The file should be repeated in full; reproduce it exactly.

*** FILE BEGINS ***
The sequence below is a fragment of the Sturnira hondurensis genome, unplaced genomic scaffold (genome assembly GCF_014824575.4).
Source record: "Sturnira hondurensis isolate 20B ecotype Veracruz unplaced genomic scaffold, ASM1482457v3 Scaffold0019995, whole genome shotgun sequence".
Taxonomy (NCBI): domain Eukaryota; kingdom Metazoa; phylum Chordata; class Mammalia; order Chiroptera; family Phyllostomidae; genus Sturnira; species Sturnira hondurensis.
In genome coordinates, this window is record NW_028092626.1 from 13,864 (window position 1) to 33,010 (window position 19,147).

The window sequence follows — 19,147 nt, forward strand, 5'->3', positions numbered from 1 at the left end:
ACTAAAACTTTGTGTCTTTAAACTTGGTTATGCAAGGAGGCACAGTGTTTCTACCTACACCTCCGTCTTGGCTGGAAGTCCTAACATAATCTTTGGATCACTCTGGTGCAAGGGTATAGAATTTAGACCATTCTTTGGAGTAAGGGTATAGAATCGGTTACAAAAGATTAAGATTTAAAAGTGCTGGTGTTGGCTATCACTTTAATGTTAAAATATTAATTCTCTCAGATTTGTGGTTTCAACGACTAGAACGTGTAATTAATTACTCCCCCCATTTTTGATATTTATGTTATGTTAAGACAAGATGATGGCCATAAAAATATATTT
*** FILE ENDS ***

The sequence below is a fragment of the Sturnira hondurensis genome, unplaced genomic scaffold (genome assembly GCF_014824575.4).
Source record: "Sturnira hondurensis isolate 20B ecotype Veracruz unplaced genomic scaffold, ASM1482457v3 Scaffold0019995, whole genome shotgun sequence".
Taxonomy (NCBI): domain Eukaryota; kingdom Metazoa; phylum Chordata; class Mammalia; order Chiroptera; family Phyllostomidae; genus Sturnira; species Sturnira hondurensis.
In genome coordinates, this window is record NW_028092626.1 from 13,864 (window position 1) to 33,010 (window position 19,147).

The window sequence follows — 19,147 nt, forward strand, 5'->3', positions numbered from 1 at the left end:
ACTAAAACTTTGTGTCTTTAAACTTGGTTATGCAAGGAGGCACAGTGTTTCTACCTACACCTCCGTCTTGGCTGGAAGTCCTAACATAATCTTTGGATCACTCTGGTGCAAGGGTATAGAATTTAGACCATTCTTTGGAGTAAGGGTATAGAATCGGTTACAAAAGATTAAGATTTAAAAGTGCTGGTGTTGGCTATCACTTTAATGTTAAAATATTAATTCTCTCAGATTTGTGGTTTCAACGACTAGAACGTGTAATTAATTACTCCCCCCATTTTTGATATTTATGTTATGTTAAGACAAGATGATGGCCATAAAAATATATTT